Not long ago, users of IBM-compatibles and Apple Macintosh computers lived in different worlds -- physically and culturally.
Mac users, who liked their computer's friendly, graphical interface and interesting software, tagged IBM users as a bunch of corporate stuffed shirts.
IBM users figured Mac lovers were either school kids or hippies who didn't understand that computers were meant for real work. After all, who would buy a computer named after a fruit?
Over the years, the Cold War has thawed. Corporate computer users began to realize there was something to the Mac's ease of use and graphics wizardry. Mac users, putting their machines to work in business, found it was to their advantage to be able to communicate with the other 90 percent of the world.
But the real psychological breakthrough occurred early in July, when the superpowers held a historic summit meeting. After years of battle, IBM and Apple agreed to join forces on a new operating system based on Apple technology that will run on hardware based on an IBM design.
The new computing environment is still years away from the market, and nobody knows if the marriage will wind up in divorce court. But for home and small-business users who are thinking of buying computers now, choosing an IBM-compatible or Macintosh isn't a matter of picking North or South. Neither side wants to freeze the other out. It's a matter of picking the computer that works best for you.
This doesn't mean that there isn't any difference between Macintoshes and PC's. There are.
The two machines use different microprocessors. Apple uses Motorola 68000 series chips, while IBM-compatibles use Intel 80X86 processors. They use totally different operating systems.
Software written for IBM compatibles won't run on Macintoshes and vice versa. IBM-compatibles can't read Macintosh disks directly, although new Macintoshes can read disks and write to disks created by either type of machine.
But major software houses are now writing versions of their programs for both machines. For example, the two leading word processors, Microsoft Word (the longtime Mac leader) and WordPerfect (the IBM champ), are available for both platforms. So is PageMaker, the leading desktop publishing program.
Microsoft's Excel spreadsheet is available on both computers, and it can import files created by Lotus 1-2-3, the longtime king of IBM spreadsheets.
For businesses that want to integrate Macs and IBM-compatibles, it's much easier these days to set up networks so that users of both machines can share files, printers and electronic mail.
For novices, Mac's main advantage is that it's a lot easier to use out of the box. Apple was the first company to successfully market the graphical user interface, which replaced the arcane commands used by most PC's with a picture of a desktop.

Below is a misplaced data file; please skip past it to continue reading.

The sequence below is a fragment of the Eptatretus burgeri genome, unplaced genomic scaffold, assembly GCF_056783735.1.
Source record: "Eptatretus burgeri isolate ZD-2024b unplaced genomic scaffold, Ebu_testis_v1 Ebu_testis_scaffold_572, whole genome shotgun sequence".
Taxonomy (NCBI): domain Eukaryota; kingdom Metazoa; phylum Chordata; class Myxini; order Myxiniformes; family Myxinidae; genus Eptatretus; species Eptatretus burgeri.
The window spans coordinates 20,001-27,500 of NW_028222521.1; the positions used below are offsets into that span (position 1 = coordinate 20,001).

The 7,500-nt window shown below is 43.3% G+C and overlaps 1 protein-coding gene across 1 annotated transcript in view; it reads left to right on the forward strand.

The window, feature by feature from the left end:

Programs and data files appear as pictures on the desktop. Using a mouse, you can point an arrow at a program and click the button to run it, or click on a picture of a document to load both the program and the document at the same time.
More important, all Macintosh programs use the same basic pull-down menus and commands for loading and saving files, editing text and moving things around. When you've mastered one program, you've learned 50 percent of what you need to know for any Mac program.
IBM-compatibles are still character-based at heart, which means the computer presents you with a blank screen and cryptic prompt inviting you to type commands. You have to learn a bit about computers to make one work for you.
But it isn't all that hard. In fact, there are 50 million IBM-compatibles on desktops around the world, which means it doesn't take a rocket scientist to learn how to use one.
If you want to produce graphics, or want the user friendliness of the Mac, you can get a pretty good approximation with Microsoft VTC Windows, a graphical operating environment for PC's whose phenomenal success (4 million copies sold in 14 months) attests to the advantage of pointing and clicking.
There are also advantages to IBM-compatible machines in their native state. For some applications, such as basic word processing, database maintenance or accounting, the Mac's graphical interface offers no real advantage and may even be a distraction.
Another advantage is IBM's dominance of the marketplace. Macintoshes still account for only 13 percent of the market, and much of that is concentrated at the low end, in schools, and at the high end, in graphic workstations.
If you need to train a secretary to do word processing, you'll find dozens of IBM WordPerfect courses at local colleges, and only a handful for the Mac. Likewise, it's much easier to find IBM-trained temporary help. This alone could make an IBM-compatible a better choice.
Since IBM has dominated the business market for so long, it's also hard to beat the variety of software available. Most serious accounting and database work is still done on IBM-compatible platforms.
Likewise, you're much more likely to find specialized software programs -- such as packages for law offices, dental practices or retail point-of-sale systems -- for IBM-compatibles.
PC's are also much easier to program than Macintoshes. If you need special Mac software, you'll be hard-pressed to find anyone outside California's Silicon Valley who can write it for you. But PC programming consultants are available almost everywhere.
So there are advantages and disadvantages to both systems. If ease of use is paramount, the Mac may well be a better choice. If compatibility with the business world is more important, an IBM-compatible may be the answer.